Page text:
ISBN 978-1-59474-329-0

Superstitions A Pocket Guide by Alys R. Yablon


I understand why superstitions exist, as I myself am a superstitious person. I used to believe that if you laid a hat on the table then it meant someone would die, and that deaths come in three. I still cringe when I see a hat on a table, but I know that it doesn’t mean that someone will die. Superstitions exist because somewhere along the line, people saw a correlation between doing something—picking up a penny, knocking on wood, or dropping silverware, and then our minds associated the action with the world as a way to interpret it or maybe somehow prevent fate. *

I decided to pair this week with the book Superstitions A Pocket Guide by Alys R. Yaablon because it’s Halloween week. Originally, I’d planned on writing about The Devil In The White City by Erik Larson, but since I got sick, I couldn’t read as fast or as much as I normally do. The good news is that I was able to read this book in one sitting, dozing on and off on the couch with my black cat.

Most of the superstitions in this book were standard: mirrors, black cats, talismans, etcetera. But there were some I hadn’t heard of before like bread and butter (it’s bad luck to walk on opposite sides of an obstacle), coming and going (entering and exiting though the same door), or one about fish (they’re good luck). Also, I never knew that black cats are thought of as good luck in England.

But even as I read, I tried to connect the superstitions with my life.  I had just watched Pan’s Labyrinth the night before, and the book talked about a superstition called Hamsa the evil eye in the hand. I tried to connect it with the monster in the movie, (the one who picks up his eyes and puts them in his hands) but I couldn’t. ** This just made me think about the essential truth of what a superstition is—a way to navigate out world.

At any rate, it was a fun little book to read for Halloween. I wish the book explained more about the history and psychology of these myths and legends, but it was just a pocket book guide. The introduction was pretty funny and ironic.

I’m going to hang out on my couch with my black good luck cat and not think too much about it, as sometimes that is the best way to navigate this world.

And just for fun here’s a song to go with the post. You can listen to it here.

* The psychology behind superstitions is interesting to me, and I wish they’d make a Through The Wormhole episode about it.

**What was Guillermo del Toro saying about sensing and acting? What did it mean that the little girl was still tempted and this awoke the monster? I could probably write an entire essay on the symbolism in Guillermo del Toro’s directive choices, but I’ll save that for another blog entry.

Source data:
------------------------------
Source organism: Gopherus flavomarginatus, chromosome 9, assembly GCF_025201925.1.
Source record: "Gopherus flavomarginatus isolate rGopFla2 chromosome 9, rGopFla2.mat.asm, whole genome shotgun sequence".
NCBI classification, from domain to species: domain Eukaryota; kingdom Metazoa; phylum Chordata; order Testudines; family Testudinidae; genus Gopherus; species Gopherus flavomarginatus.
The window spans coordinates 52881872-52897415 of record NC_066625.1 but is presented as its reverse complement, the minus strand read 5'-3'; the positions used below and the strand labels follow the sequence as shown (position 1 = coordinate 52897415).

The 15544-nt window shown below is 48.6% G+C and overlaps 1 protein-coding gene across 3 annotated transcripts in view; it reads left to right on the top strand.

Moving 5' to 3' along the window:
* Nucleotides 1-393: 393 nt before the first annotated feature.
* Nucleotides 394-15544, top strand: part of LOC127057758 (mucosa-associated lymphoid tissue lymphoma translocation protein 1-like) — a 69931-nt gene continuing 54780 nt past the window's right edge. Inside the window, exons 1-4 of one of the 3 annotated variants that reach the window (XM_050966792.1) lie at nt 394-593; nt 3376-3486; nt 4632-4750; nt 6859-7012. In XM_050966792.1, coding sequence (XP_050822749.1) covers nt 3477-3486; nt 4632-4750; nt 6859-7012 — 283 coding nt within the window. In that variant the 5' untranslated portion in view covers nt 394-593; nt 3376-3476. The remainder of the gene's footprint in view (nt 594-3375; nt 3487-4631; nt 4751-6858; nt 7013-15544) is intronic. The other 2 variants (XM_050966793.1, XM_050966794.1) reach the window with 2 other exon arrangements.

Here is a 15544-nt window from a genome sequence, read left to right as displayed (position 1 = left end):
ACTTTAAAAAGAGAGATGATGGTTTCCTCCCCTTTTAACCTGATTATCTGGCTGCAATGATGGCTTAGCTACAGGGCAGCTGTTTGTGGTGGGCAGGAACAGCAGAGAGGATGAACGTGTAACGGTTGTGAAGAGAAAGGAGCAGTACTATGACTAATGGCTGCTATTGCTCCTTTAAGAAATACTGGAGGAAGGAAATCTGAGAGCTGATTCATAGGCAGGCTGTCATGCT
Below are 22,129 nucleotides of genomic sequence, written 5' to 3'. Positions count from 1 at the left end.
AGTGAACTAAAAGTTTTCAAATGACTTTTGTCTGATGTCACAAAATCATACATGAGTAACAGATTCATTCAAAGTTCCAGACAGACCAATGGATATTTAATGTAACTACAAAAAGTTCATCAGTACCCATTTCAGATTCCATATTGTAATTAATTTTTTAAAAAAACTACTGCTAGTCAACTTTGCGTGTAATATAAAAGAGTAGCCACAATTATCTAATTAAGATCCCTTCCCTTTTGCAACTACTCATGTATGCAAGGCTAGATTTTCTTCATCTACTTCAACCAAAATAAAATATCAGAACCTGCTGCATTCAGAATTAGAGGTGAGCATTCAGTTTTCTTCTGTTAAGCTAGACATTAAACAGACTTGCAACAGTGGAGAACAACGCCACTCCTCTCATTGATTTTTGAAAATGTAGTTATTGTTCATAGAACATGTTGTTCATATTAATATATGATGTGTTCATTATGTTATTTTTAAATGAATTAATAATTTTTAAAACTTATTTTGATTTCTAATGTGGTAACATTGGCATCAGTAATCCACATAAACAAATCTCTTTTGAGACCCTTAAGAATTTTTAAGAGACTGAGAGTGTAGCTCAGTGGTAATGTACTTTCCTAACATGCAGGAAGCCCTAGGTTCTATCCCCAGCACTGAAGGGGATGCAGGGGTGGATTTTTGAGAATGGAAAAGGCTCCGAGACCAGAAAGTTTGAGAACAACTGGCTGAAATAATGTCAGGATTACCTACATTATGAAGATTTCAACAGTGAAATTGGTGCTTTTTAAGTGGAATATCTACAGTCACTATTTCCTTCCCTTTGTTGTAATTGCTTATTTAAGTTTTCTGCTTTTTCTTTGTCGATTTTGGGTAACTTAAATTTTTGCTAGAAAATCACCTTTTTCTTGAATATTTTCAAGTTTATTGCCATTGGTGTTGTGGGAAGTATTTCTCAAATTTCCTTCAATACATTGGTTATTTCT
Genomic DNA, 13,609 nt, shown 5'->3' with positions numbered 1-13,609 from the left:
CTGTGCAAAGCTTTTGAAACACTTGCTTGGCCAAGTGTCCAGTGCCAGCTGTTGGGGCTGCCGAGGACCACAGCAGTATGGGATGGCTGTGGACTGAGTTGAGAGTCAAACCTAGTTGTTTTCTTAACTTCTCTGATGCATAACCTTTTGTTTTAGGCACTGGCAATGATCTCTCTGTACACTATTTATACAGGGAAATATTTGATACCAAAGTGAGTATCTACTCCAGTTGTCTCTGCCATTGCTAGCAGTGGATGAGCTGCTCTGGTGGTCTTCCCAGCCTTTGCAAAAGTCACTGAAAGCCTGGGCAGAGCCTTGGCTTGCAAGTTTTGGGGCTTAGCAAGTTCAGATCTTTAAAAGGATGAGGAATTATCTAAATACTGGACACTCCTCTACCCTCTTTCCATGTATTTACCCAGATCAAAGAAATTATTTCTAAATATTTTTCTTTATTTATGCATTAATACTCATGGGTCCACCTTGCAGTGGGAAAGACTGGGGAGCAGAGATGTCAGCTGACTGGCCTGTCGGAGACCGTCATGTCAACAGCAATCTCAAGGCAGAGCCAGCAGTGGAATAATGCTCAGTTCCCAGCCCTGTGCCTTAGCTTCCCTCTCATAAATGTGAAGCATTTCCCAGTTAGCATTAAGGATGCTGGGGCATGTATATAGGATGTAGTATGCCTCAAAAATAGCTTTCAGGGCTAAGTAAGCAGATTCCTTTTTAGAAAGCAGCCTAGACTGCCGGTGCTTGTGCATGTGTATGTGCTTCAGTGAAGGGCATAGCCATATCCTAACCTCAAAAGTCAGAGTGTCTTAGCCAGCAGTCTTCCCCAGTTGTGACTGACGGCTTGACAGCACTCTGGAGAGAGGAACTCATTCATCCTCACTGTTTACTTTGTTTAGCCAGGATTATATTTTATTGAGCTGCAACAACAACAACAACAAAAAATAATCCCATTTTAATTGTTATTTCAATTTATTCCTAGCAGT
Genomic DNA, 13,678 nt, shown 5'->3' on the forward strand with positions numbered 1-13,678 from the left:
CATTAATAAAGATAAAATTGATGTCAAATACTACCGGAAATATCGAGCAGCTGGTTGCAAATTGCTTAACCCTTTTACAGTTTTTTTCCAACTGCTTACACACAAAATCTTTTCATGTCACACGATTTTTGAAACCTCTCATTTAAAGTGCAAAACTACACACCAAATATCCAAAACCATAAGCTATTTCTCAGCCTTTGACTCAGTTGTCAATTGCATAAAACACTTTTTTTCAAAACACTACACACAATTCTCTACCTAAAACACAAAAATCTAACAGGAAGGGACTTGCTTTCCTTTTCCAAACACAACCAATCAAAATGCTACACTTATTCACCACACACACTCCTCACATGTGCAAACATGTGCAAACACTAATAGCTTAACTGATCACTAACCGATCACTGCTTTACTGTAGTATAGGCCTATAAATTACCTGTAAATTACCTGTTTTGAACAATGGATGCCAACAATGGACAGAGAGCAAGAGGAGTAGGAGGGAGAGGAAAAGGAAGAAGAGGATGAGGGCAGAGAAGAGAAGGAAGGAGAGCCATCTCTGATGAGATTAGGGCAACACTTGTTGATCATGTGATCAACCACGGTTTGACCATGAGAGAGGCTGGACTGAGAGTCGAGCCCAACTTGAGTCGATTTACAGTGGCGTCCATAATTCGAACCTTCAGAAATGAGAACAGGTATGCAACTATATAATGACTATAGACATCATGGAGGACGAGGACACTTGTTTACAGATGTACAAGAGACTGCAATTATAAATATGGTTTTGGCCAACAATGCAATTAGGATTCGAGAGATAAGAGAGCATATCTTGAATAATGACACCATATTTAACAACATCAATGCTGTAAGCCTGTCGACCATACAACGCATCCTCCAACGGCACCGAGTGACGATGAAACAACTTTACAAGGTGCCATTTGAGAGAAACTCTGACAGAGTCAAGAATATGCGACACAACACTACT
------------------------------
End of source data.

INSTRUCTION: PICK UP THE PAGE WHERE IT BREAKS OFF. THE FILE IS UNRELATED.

Filed under Books, Cats, Fiction, Life, Random, Uncategorized, Writing

10 responses to “ISBN 978-1-59474-329-0

  1. Superstitions as “a way to navigate our world” — you’re right on with this. Many superstitions offer concrete cause and effect: if you do this, then this will happen. As we know, life doesn’t work that way most of the time. The randomness, the illogical way things seem to go can be disorienting. Superstitions provide hard and fast “rules” that might somehow keep us from getting lost in the unknowable.

    • You are so right when you say they “keep us from getting lost in the unknowable.” I saw a hat fall on a table at least four times this week and all I could think of was, well, there’s nothing to get lost in right now. 😉

  2. If an action or thought was important enough to actually reach the status of a superstition there must have been something behind it – always fascinating to find out exactly what that something or many somethings might have been.

  3. I also am superstitious. Not so much with black cats, since I own one, but about stuff like broken mirrors (I really DON’T need seven years of bad luck, be careful with that mirror!) and I NEVER leave a penny laying on the ground. You’ve piqued my interest in this book-I may just have to check it out. It is a fun one for Halloween week! 🙂

  4. I don’t believe in superstitions but maybe I should. To wit:

    Dad was born on Friday the 13th and died 31 years later (13 backwards) on Friday the 13th. My oldest brother was born on Friday the 13th and died 13 months later on Friday the 13th. My youngest brother was born on Friday the 13th and died 13 minutes after birth, on Friday the 13th.

    However, I do admit that I do not visit the cemetery because all of the headstones with 13 on them are depressing………lol

  5. oh my god, PLEASE write the essay on Guillermo – write many, many essays on Guillermo and I’ll write some too and then he’ll invite us to his house that’s filled with horror knick-knacks and he’ll help us with our screenplays and we’ll be friends forever!!!

    • Horror knick-knacks. That’s what I took from this comment. All I could think of all day was if Guillermo and I could compare them. Yes, I will write many many essays just for you. And if you write some please let me see them so we can compare notes. lol

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